Sandpoint High School reflects on the new prohibitive parking lot restriction


Peyton Mullen

Loitering is no longer allowed during school hours.

Olivia Lynch, Copy Editor

In the past week that has marked the start of the 2019-20 school year, a new rule that targets loitering students has hit the oddly uneven pavement of Sandpoint High School’s parking lot. 

Directly from the Sandpoint High School Student Handbook, the words that have both infuriated and consoled the staff and student body states, “For the safety of all students and staff, students are prohibited from loitering in the parking lot between the hours of 7:30am-2:48pm. This includes sitting inside or outside of vehicles, hanging out, or standing around in all SHS parking lots. Students may retrieve items from the parking lot but not remain in or around vehicles.”

In other words, students are no longer allowed to hang out in the parking lot during school hours, including lunch. If violated, the rule may result in parking pass restrictions. 

Vice Principal Dickinson states that this rule was put into effect after numerous attempts to reach out to students in order to improve negative student behavior, which includes boxing, vaping, drug use, and reckless behavior. On top of this, Security Officer David Watkins says Sandpoint High School is responsible for any type of dangerous or illegal behavior that takes place on school property.

In contrast, junior Cecil Giard disagrees with the new restriction. Giard said, “If I’m paying to park my car at a public school, I should be able to sit in my own car.”  Giard said he usually sits in his car at lunch and now must find a new place to eat lunch. He and many students feel this way, but teacher Scott Fitchett gives a new perspective on the rule.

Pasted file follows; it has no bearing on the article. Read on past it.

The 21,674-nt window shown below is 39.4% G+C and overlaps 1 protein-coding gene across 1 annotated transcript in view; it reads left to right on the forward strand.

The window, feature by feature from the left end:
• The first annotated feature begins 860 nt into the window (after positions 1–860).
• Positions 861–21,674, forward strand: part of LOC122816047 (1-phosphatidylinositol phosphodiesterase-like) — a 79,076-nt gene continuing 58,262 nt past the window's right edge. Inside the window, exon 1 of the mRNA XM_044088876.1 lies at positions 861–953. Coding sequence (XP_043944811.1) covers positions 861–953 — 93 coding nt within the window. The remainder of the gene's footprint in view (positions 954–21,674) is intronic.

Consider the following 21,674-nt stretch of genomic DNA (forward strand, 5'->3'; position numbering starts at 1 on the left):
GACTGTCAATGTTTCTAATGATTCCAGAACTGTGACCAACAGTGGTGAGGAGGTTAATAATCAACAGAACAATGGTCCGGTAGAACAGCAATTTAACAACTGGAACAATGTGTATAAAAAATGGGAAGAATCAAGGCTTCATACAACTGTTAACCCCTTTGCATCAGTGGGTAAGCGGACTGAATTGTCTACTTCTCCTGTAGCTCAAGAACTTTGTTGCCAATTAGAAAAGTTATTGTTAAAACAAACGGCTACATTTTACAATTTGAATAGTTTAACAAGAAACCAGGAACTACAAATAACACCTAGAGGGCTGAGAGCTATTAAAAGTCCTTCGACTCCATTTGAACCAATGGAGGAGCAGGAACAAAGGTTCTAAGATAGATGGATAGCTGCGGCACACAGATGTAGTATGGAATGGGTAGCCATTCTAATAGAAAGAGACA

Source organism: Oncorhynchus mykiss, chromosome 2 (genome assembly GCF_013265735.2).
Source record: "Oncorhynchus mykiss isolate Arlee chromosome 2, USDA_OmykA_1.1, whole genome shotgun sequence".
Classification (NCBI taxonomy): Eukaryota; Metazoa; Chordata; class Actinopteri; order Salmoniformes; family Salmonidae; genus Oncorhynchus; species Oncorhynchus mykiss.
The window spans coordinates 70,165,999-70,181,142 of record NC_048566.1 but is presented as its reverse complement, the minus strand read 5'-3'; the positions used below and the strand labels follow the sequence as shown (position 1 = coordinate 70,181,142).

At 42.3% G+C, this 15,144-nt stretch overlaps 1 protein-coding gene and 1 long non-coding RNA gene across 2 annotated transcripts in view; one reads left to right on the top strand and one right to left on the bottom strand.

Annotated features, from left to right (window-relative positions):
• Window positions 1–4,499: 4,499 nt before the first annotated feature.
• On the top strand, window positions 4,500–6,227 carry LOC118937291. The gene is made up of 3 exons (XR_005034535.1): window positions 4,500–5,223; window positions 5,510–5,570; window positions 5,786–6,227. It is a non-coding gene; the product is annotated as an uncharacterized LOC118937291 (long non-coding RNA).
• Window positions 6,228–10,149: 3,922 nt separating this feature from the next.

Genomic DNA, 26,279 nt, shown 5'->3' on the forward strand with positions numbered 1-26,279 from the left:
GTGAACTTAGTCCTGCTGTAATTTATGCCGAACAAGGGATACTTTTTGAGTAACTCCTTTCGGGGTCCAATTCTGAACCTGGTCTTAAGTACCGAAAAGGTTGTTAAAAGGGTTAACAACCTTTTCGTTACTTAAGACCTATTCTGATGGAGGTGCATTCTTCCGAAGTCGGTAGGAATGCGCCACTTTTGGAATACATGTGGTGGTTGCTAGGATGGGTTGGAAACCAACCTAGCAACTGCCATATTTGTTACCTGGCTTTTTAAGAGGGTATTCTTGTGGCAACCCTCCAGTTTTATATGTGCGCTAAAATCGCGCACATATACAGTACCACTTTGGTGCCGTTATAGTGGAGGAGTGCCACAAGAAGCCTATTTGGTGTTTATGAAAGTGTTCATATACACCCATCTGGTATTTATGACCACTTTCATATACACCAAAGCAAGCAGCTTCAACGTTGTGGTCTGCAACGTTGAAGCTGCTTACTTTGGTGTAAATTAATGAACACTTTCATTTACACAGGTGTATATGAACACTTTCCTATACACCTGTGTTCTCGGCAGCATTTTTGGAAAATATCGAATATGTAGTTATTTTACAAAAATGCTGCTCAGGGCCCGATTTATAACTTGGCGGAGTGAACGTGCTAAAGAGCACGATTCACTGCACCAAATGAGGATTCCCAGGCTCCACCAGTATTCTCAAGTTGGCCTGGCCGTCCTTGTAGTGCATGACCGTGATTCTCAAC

Fitchett says that the rule has a “dual purpose goal”. One part of the goal is to keep inappropriate things from happening, which could create a myriad of issues, including lawsuits that the school could face if anything seriously bad happened on school property. 

The second part of the goal is to attempt to create a positive school culture and have people want to be here and be together. “If everyone’s spread out at lunch, there’s no way for these kids to create connections or interact with anyone but their chosen group.” Fitchett says that he hopes that we can make the shift as a school to consistently choosing to be inside the school during lunch, but doesn’t know if it’s realistic as of now.

So, where do you stand? Is the new rule a step too far for the administration, or is it a step closer to a connected student body? No matter the direction your mind takes you, it’s set in stone; the rule isn’t going anywhere.